Goodman tried not to smile, yet he nevertheless turned and walked from the room and spoke with Avi’s security detail.
“Is there any word on his condition?”
“The last donor heart was a match. He should be out of surgery soon.”
Goodman nodded. “I think one of us should contact Harry, let him know what has happened.”
“You can’t do that, Colonel. It is too soon. You could blow their cover, put the whole team at risk.”
And Goodman had then slowly nodded his understanding. “Are they in place?”
“Just barely, and we will need more time to get the Bennetts in place. Please, give it to them, or all this will have been a waste of time!”
“Where is Lloyd Callahan now?”
“If I recall correctly, his ship is en route from Hong Kong to Osaka.”
Goodman paced for a few minutes, then he walked to Avi’s secure phone and lifted the receiver.
“I need to get to Japan, quickly,” he said, then he listened for a while as other people passed along their advice. “Very good. Make it happen.”
He placed the phone in its cradle and walked from the house; his driver then took him to the airbase and dropped him off at the security hanger. His Falcon 20 began the journey east as other assets shifted in the long night ahead.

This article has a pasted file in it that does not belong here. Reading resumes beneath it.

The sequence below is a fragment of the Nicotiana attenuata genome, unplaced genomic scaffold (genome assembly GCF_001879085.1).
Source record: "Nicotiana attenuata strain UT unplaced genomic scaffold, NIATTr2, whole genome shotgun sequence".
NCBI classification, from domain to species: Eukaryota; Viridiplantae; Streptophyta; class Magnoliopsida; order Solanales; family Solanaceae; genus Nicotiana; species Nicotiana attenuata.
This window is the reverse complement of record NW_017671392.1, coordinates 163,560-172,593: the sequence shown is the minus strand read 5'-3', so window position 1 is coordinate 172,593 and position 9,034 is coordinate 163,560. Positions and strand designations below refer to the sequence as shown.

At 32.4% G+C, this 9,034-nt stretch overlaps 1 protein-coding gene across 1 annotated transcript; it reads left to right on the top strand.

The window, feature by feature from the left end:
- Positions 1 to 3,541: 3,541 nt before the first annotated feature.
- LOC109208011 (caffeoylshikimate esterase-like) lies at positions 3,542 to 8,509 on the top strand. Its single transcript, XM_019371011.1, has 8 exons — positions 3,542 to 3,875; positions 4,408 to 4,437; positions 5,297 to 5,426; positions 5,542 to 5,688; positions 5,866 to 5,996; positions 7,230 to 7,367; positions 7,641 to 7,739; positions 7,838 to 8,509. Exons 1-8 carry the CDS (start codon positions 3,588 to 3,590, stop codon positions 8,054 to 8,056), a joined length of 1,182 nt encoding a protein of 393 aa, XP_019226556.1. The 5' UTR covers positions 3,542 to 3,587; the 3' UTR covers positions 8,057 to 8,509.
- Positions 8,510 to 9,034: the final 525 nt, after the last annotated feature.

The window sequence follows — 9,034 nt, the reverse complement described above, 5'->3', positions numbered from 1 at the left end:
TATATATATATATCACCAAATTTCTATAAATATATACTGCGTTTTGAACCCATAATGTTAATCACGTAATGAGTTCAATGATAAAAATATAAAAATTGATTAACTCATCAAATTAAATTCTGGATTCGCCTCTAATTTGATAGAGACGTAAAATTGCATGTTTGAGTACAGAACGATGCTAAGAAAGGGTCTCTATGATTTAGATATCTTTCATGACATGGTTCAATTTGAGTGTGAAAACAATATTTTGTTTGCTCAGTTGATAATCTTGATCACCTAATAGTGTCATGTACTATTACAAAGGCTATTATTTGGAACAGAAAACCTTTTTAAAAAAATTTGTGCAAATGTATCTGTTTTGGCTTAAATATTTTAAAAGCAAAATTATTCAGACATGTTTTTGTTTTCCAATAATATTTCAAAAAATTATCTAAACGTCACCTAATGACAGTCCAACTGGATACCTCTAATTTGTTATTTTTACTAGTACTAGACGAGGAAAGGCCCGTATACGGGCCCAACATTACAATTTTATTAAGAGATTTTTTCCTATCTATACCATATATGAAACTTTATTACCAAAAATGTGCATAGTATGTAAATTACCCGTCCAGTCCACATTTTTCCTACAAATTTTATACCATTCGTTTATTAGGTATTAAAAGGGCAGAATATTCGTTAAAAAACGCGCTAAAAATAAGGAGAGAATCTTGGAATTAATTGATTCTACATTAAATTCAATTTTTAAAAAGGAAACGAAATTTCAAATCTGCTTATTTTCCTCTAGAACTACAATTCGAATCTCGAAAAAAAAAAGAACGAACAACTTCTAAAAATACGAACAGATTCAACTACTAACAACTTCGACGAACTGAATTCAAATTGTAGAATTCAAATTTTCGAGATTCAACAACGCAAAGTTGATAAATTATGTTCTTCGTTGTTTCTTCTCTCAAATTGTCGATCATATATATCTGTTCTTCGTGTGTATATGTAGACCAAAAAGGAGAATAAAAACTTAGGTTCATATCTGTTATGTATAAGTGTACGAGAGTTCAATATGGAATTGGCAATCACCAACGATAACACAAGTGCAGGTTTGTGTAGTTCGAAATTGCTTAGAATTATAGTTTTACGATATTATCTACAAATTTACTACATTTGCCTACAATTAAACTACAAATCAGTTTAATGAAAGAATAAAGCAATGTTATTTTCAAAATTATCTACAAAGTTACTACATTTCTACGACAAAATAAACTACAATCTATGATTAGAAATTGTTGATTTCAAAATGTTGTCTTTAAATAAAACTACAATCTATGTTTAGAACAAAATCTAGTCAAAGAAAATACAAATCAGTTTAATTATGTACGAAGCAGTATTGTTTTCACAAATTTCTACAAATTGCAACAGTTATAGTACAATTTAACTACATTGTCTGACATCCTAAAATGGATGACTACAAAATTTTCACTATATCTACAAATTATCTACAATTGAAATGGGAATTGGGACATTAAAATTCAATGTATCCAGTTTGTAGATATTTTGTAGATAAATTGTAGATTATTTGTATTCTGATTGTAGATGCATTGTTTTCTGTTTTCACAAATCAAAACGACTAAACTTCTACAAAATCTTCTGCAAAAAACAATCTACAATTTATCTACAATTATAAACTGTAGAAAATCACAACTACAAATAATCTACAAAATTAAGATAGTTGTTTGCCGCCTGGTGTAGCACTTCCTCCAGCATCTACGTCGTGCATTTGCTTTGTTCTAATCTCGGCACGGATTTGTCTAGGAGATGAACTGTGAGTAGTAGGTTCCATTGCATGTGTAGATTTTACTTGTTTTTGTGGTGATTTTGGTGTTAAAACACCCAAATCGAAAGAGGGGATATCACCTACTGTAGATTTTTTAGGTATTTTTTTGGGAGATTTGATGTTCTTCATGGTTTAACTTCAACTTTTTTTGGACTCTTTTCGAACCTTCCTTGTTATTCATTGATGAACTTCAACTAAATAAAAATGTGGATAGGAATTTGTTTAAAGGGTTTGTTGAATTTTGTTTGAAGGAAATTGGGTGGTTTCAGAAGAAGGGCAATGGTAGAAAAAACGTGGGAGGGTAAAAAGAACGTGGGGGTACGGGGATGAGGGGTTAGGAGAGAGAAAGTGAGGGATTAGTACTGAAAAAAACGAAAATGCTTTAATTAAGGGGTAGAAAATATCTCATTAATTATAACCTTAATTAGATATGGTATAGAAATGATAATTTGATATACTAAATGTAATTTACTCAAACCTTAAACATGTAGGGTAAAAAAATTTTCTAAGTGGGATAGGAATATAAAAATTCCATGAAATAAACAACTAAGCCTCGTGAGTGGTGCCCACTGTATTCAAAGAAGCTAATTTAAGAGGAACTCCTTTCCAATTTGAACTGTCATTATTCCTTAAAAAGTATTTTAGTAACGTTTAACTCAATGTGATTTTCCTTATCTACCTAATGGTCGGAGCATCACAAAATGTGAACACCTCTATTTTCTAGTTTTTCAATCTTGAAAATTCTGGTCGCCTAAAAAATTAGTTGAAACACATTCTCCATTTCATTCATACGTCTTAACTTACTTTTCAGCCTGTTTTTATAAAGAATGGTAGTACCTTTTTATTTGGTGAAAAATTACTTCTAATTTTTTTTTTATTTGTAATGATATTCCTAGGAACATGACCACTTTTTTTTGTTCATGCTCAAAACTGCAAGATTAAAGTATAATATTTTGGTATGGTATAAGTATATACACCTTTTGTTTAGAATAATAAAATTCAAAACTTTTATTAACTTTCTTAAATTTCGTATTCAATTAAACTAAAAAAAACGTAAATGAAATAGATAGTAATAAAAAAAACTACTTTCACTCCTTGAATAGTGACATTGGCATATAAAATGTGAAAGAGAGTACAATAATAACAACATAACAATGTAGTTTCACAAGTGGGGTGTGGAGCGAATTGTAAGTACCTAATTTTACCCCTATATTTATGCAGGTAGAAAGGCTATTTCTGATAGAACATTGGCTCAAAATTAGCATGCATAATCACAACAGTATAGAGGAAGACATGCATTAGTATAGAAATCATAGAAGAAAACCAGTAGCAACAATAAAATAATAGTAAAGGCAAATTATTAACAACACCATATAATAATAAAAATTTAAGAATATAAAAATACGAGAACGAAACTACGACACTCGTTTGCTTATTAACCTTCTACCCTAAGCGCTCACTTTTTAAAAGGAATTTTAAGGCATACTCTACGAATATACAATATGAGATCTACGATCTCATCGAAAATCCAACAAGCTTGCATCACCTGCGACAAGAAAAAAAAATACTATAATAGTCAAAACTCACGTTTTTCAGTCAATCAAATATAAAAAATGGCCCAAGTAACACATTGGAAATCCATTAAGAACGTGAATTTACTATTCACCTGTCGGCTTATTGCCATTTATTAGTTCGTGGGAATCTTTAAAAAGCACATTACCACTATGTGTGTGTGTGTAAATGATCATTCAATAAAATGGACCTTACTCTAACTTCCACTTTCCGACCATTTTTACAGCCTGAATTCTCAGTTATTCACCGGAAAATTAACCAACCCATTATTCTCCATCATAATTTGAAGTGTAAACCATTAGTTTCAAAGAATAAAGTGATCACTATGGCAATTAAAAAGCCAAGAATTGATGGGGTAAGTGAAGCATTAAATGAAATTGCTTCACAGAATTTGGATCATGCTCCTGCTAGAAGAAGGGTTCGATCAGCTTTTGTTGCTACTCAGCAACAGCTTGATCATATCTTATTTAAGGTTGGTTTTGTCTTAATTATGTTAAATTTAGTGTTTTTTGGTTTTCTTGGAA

© 2020 adrian leverkühn | abw | and as always, thanks for stopping by for a look around the memory warehouse…[and lastly, a brief note on sources: I typically don’t post all a story’s acknowledgments until I’ve finished, if only because I’m not sure how many I’ll need until work is finalized. Yet with current circumstances (a certain virus, not to mention a madman in the White House springing first to mind, and let’s just agree right here and now to not talk about age…) so that might not be the best way to proceed; and with my thinking along these lines first in mind I’d hate to have this story stop ‘unexpectedly’ without some mention of sources relied on here. Of course, the primary source material in this case – so far, at least – derives from two seminal Hollywood ‘cop’ films: Dirty Harry and Bullitt. The first Harry film was penned by Harry Julian Fink, R.M. Fink, Dean Riesner, John Milius, Terrence Malick, and Jo Heims. Bullitt came primarily from the author of the screenplay for The Thomas Crown Affair, Alan R Trustman, with help from Harry Kleiner, as well Robert L Fish, whose short story Mute Witness formed the basis of Trustman’s brilliant screenplay. Steve McQueen’s grin was never trade-marked, though perhaps it should have been. John Milius (Red Dawn) penned Magnum Force, and the ‘Briggs’/vigilante storyline derives from characters and plot elements originally found in that rich screenplay, as does the Captain McKay character. The Threlkis crime family storyline was first introduced in Sudden Impact, screenplay by Joseph Stinson. The Samantha Walker character derives from the Patricia Clarkson portrayal of the pivotal television reporter found in The Dead Pool, screenplay by Steve Sharon, story by Steve Sharon, Durk Pearson, and Sandy Shaw. I have to credit the Jim Parish, M.D., character first seen in the Vietnam segments to John A. Parrish, M.D., author of the most fascinating account of an American physician’s tour of duty in Vietnam – and as found in his autobiographical 12, 20, and 5: A Doctor’s Year in Vietnam, a book worth noting as one of the most stirring accounts of modern warfare I’ve ever read (think Richard Hooker’s M*A*S*H, only featuring a blazing sense of irony conjoined within a searing non-fiction narrative). Many of the other figures in this story derive from characters developed within the works cited above, but keep in mind that, as always, this story is in all other respects a work of fiction woven into a pre-existing historical fabric. Using the established characters referenced above, as well as a few new characters I’ve managed to come up with here and there, I hoped to create something new – perhaps a running commentary on the times we’ve shared? And the standard disclaimer also here applies: no one mentioned in this tale should be mistaken for persons living or dead. This was just a little walk down a road more or less imagined, and nothing more than that should be inferred, though I’d be remiss to not mention Clint Eastwood’s Harry Callahan. Talk about the role of a lifetime…given life by an actor for the ages.]